LATEST NEWS: Sweeney comments on Ireland's future

Ireland's future can't depend on foreign high-tech companies - Sweeney

Ireland needs a vision that promotes indigenous sector as aggressively as it promotes foreign direct investment

Following rumours of yet more job losses at an Irish-based multinational, Alcatel-Lucent, Fine Gael's General Election candidate for Dublin North East and founder of O'Brien's Sandwich Bars, Brody Sweeney, said that this was yet another example of how Ireland is dangerously over-dependent on foreign high-tech companies.

He said: 'This is just the latest in a sequence of crises in the Irish Information, Communications and Technology sector which has seen more than 1,000 jobs thrown into jeopardy in recent weeks.

'Despite the Minister for Enterprise, Michael Martin's claims that everything is okay, it is blatantly obvious that the recent trend of companies such as Pfizer, Motorola and Maxtor, relocating high-value manufacturing jobs to cheaper labour markets is set to continue.

'Ireland alone, among well-developed Western Nations, cannot buck this trend. The sooner we accept that we are extremely vulnerable, the sooner we can start to develop alternative strategies.

'Four foreign companies - Dell, Intel, Microsoft and Pfizer - now account for more than 20% of Irish exports and foreign owned firms accounted for 92% of all exports in 2006. This makes us shockingly vulnerable to either a global economic downturn or the high-tech jobs drain we are experiencing at the moment.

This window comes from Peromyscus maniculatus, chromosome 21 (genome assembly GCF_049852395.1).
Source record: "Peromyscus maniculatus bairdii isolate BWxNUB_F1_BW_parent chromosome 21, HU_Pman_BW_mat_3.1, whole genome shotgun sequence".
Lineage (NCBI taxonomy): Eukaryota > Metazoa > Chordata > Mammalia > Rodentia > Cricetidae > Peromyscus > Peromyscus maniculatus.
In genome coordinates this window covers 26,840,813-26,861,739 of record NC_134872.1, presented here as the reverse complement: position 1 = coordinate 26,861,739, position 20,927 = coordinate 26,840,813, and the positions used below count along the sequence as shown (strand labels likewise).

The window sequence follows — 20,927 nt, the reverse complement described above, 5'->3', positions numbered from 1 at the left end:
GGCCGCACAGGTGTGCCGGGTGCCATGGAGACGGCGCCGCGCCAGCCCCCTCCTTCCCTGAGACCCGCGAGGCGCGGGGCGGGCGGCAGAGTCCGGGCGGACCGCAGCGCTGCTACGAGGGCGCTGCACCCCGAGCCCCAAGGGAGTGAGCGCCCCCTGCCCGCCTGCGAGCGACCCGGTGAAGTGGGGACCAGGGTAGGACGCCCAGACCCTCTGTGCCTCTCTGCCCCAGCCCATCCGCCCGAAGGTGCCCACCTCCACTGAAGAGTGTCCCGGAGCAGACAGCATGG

'While the Government must pursue its strategy of moving further up the jobs ladder with better paid high-tech jobs, it's high time we realised that our future economic success must not rest on the blind pursuit of knowledge economy jobs, to the exclusion of almost everything else.

'Much as the Grandfather of the modern Irish economy, TK Whitaker, sat down 40 years ago and had the vision to foresee the Celtic Tiger, the fruits of which we currently enjoy. We now need a vision of where we want to be 40 years from now.

'We need a vision that promotes our indigenous sector as aggressively as it promotes our Foreign Direct Investment. A vision that is not exclusively based on a 'knowledge economy' but which also includes sectors in which Ireland has natural advantages like agriculture, food production and tourism.

'These are sectors which we shun in favour our high-tech ones, but which nevertheless have the capability of lessening our hopeless over-dependence on forces which are outside our control and which could balance up our economic development.'